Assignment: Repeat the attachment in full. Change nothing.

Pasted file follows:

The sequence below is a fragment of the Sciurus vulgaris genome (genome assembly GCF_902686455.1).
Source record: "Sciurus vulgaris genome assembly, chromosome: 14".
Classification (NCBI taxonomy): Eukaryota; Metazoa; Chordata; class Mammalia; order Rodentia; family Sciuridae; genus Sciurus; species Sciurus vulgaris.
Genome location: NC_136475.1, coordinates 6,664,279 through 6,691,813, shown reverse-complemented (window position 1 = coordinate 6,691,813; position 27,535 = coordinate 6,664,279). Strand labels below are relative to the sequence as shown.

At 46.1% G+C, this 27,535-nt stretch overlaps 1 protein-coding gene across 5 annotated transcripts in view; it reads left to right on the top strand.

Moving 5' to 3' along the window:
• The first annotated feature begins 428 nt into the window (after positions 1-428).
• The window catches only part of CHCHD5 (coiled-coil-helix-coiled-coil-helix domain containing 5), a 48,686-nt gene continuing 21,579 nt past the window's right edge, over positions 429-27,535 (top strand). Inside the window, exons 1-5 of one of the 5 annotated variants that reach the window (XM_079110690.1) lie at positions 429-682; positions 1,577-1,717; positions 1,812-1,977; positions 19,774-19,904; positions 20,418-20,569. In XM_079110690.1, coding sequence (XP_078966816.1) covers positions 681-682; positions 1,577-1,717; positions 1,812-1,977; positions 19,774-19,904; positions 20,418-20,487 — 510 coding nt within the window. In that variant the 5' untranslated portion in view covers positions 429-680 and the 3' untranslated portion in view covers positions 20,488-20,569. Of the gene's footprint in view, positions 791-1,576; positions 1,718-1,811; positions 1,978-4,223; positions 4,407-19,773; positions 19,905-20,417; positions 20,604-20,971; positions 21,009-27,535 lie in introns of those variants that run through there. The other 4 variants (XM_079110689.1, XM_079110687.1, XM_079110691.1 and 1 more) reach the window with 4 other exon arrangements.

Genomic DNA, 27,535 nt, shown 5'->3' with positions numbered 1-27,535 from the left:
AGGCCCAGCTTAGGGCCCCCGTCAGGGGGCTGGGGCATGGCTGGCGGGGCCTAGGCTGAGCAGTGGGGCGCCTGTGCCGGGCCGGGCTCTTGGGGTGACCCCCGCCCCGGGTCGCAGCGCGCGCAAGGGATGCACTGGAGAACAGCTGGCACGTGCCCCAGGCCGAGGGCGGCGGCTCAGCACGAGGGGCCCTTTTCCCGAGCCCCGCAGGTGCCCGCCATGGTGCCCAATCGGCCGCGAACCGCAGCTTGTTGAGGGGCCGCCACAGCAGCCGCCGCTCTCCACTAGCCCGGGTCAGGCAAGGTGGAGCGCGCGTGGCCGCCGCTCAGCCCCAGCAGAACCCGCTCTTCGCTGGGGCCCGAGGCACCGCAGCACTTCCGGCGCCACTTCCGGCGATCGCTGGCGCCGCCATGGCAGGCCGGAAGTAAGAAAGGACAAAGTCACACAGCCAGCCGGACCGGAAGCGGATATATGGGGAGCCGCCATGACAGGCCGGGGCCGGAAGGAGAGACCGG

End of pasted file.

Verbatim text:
The sequence below is a fragment of the Sciurus vulgaris genome (genome assembly GCF_902686455.1).
Source record: "Sciurus vulgaris genome assembly, chromosome: 14".
Classification (NCBI taxonomy): Eukaryota; Metazoa; Chordata; class Mammalia; order Rodentia; family Sciuridae; genus Sciurus; species Sciurus vulgaris.
Genome location: NC_136475.1, coordinates 6,664,279 through 6,691,813, shown reverse-complemented (window position 1 = coordinate 6,691,813; position 27,535 = coordinate 6,664,279). Strand labels below are relative to the sequence as shown.

At 46.1% G+C, this 27,535-nt stretch overlaps 1 protein-coding gene across 5 annotated transcripts in view; it reads left to right on the top strand.

Moving 5' to 3' along the window:
• The first annotated feature begins 428 nt into the window (after positions 1-428).
• The window catches only part of CHCHD5 (coiled-coil-helix-coiled-coil-helix domain containing 5), a 48,686-nt gene continuing 21,579 nt past the window's right edge, over positions 429-27,535 (top strand). Inside the window, exons 1-5 of one of the 5 annotated variants that reach the window (XM_079110690.1) lie at positions 429-682; positions 1,577-1,717; positions 1,812-1,977; positions 19,774-19,904; positions 20,418-20,569. In XM_079110690.1, coding sequence (XP_078966816.1) covers positions 681-682; positions 1,577-1,717; positions 1,812-1,977; positions 19,774-19,904; positions 20,418-20,487 — 510 coding nt within the window. In that variant the 5' untranslated portion in view covers positions 429-680 and the 3' untranslated portion in view covers positions 20,488-20,569. Of the gene's footprint in view, positions 791-1,576; positions 1,718-1,811; positions 1,978-4,223; positions 4,407-19,773; positions 19,905-20,417; positions 20,604-20,971; positions 21,009-27,535 lie in introns of those variants that run through there. The other 4 variants (XM_079110689.1, XM_079110687.1, XM_079110691.1 and 1 more) reach the window with 4 other exon arrangements.

Genomic DNA, 27,535 nt, shown 5'->3' with positions numbered 1-27,535 from the left:
AGGCCCAGCTTAGGGCCCCCGTCAGGGGGCTGGGGCATGGCTGGCGGGGCCTAGGCTGAGCAGTGGGGCGCCTGTGCCGGGCCGGGCTCTTGGGGTGACCCCCGCCCCGGGTCGCAGCGCGCGCAAGGGATGCACTGGAGAACAGCTGGCACGTGCCCCAGGCCGAGGGCGGCGGCTCAGCACGAGGGGCCCTTTTCCCGAGCCCCGCAGGTGCCCGCCATGGTGCCCAATCGGCCGCGAACCGCAGCTTGTTGAGGGGCCGCCACAGCAGCCGCCGCTCTCCACTAGCCCGGGTCAGGCAAGGTGGAGCGCGCGTGGCCGCCGCTCAGCCCCAGCAGAACCCGCTCTTCGCTGGGGCCCGAGGCACCGCAGCACTTCCGGCGCCACTTCCGGCGATCGCTGGCGCCGCCATGGCAGGCCGGAAGTAAGAAAGGACAAAGTCACACAGCCAGCCGGACCGGAAGCGGATATATGGGGAGCCGCCATGACAGGCCGGGGCCGGAAGGAGAGACCGG